We wanted to travel faster, build bigger, live longer; now we communicate faster, chatter more, snap more selfies. We wanted to go to the moon; now we make movies about space — amazing movies with completely convincing special effects that make it seem as if we’ve left earth behind. And we hype the revolutionary character of our communications devices in order to convince ourselves that our earlier expectations were just fantasies, “Jetsons stuff” — that this progress is the only progress we could reasonably expect. The cultural shift towards entrepreneurship and risk-taking is necessary, otherwise, we will continue to go down a path of decadence.
The reader may be thinking that decadence could be seen as good because it has increased innovations of comfort, raising our absolute standard of living above that of pre-decadence. A sustainable decadence, if you will, is one in which the crucial task for 21st-century humanity would be making the most of a prosperous stagnation: learning to temper our expectations and live within limits; making sure existing resources are distributed more justly; using education to lift people into the sunlit uplands of the creative class, and doing everything we can to help poorer countries transition successfully into our current position. Not because meliorism can cure every ill, but because the more revolutionary alternatives are too dangerous, and a simple greatest-good-for-the-greatest-number calculus requires that we just keep the existing system running and give up more ambitious dreams.
But this argument only carries you so far. Even if the dystopia never quite arrives, the longer a period of stagnation continues, the narrower the space for fecundity and piety, memory and invention, creativity, and daring. The unresisted drift of decadence can lead into a territory of darkness whose sleekness covers over a sickness unto death. And true dystopias are distinguished, in part, by the fact that many people inside them don’t realize that they’re living in one, because human beings are adaptable enough to take even absurd and inhuman premises for granted. If we feel that elements of our own system are, shall we say, dystopia-ish — from the reality-television star in the White House to the addictive surveillance devices always in our hands; from the drugs and suicides in our hinterlands to the sterility of our rich cities — then it’s possible that an outsider would look at our decadence and judge it more severely still.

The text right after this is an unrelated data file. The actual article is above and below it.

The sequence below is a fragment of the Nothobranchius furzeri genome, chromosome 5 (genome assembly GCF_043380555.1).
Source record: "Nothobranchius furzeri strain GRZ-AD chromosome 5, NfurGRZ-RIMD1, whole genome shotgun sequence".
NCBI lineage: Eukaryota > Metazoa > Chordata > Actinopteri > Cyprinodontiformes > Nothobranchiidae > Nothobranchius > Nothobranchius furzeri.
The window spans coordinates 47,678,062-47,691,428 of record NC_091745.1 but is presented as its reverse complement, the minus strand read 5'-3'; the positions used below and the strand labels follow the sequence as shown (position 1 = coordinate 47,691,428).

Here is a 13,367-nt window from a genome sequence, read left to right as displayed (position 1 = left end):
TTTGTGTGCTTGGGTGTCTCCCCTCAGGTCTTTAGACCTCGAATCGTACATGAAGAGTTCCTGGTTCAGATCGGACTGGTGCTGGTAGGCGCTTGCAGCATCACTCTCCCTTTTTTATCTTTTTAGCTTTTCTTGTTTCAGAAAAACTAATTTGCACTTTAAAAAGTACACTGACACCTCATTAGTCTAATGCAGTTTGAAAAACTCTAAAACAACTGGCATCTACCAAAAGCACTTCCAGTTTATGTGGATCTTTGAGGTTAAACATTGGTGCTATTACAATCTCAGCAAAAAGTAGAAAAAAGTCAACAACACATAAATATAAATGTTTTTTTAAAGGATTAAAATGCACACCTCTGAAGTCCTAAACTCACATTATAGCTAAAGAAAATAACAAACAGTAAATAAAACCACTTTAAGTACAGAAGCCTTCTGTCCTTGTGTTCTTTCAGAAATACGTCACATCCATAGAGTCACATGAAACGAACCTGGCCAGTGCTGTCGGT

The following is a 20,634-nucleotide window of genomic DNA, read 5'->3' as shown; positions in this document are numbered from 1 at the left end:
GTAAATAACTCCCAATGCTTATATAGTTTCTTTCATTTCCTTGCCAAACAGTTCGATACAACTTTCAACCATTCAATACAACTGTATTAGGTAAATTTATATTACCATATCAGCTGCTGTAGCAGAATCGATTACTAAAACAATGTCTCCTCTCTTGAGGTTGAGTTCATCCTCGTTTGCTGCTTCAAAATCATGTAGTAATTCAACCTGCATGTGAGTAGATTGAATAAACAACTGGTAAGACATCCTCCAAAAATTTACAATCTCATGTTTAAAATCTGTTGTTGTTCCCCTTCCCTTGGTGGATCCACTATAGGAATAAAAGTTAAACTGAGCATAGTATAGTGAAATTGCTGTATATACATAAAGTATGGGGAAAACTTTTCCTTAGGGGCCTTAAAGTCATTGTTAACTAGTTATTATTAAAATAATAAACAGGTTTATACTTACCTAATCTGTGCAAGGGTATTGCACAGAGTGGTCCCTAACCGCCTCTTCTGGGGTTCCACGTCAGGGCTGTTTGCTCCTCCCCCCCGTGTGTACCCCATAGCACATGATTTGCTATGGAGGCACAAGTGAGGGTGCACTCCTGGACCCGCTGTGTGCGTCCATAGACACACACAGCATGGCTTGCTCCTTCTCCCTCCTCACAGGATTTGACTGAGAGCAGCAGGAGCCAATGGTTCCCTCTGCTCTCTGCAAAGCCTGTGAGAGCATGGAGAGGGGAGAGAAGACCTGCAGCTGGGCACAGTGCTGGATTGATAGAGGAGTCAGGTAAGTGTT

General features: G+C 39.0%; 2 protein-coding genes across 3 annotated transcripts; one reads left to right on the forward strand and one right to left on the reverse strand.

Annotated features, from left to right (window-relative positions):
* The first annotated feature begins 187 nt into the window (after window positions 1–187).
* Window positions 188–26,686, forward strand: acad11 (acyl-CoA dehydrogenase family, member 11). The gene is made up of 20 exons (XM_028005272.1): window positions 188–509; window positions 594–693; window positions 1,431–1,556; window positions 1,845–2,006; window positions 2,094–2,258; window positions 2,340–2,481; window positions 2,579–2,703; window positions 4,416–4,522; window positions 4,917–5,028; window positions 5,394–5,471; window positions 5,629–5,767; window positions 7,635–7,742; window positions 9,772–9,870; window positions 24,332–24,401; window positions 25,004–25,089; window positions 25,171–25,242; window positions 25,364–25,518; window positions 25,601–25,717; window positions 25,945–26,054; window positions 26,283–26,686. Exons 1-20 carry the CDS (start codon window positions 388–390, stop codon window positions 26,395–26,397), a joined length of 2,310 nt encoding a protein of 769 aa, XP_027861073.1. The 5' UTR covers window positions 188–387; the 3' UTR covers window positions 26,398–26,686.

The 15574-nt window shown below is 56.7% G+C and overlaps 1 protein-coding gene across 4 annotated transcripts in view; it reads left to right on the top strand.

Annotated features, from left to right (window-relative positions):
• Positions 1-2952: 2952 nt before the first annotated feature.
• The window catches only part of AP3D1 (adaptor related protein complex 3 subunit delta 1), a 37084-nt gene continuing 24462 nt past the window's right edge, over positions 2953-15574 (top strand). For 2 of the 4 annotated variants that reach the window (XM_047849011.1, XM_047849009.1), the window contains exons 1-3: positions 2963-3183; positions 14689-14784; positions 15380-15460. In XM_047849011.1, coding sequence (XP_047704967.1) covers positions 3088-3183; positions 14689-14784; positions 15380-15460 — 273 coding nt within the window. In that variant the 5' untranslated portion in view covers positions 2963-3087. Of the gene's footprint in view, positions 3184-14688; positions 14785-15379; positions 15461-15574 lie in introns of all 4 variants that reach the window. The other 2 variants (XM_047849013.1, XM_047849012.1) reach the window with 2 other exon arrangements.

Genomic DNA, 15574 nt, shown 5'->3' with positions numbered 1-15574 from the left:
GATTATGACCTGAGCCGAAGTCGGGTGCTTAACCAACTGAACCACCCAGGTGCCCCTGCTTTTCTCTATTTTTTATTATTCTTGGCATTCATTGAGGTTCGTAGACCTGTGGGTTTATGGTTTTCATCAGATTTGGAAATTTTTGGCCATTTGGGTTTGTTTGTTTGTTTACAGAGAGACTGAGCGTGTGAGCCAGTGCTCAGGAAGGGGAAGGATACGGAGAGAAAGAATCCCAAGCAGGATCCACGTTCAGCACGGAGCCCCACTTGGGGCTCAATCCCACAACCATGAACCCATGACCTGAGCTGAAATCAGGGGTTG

So decadence must be critiqued and resisted — not by fantasies of ennobling world wars, not by Tyler Durden from “Fight Club” planning to blow every Ikea living room sky-high, but by the hope that where there’s stability, there also might eventually be renewal, that decadence need not give way to collapse to be escaped, that the renaissance can happen without the misery of an intervening dark age.
Today we are just 50 years removed from the peak of human accomplishment and daring that put human beings on the moon, and all the ferment that surrounded it. The next renaissance will be necessarily different and will be led by the youth because they are not yet jaded by stagnation. Realism about our own situation should make us more inclined, not less, to look and hope for such a renaissance — for the day when our culture feels more fruitful, our politics less futile, and the frontiers that seem closed today are opened once again. We have a moral imperative to ensure that when we begin to start up our economy we don’t aim to return back to “normal” but, instead aim to build the future we want to see. That’s why we are the ‘Future-Forward’ firm.
Share your vision for the future, and let’s build something that matters.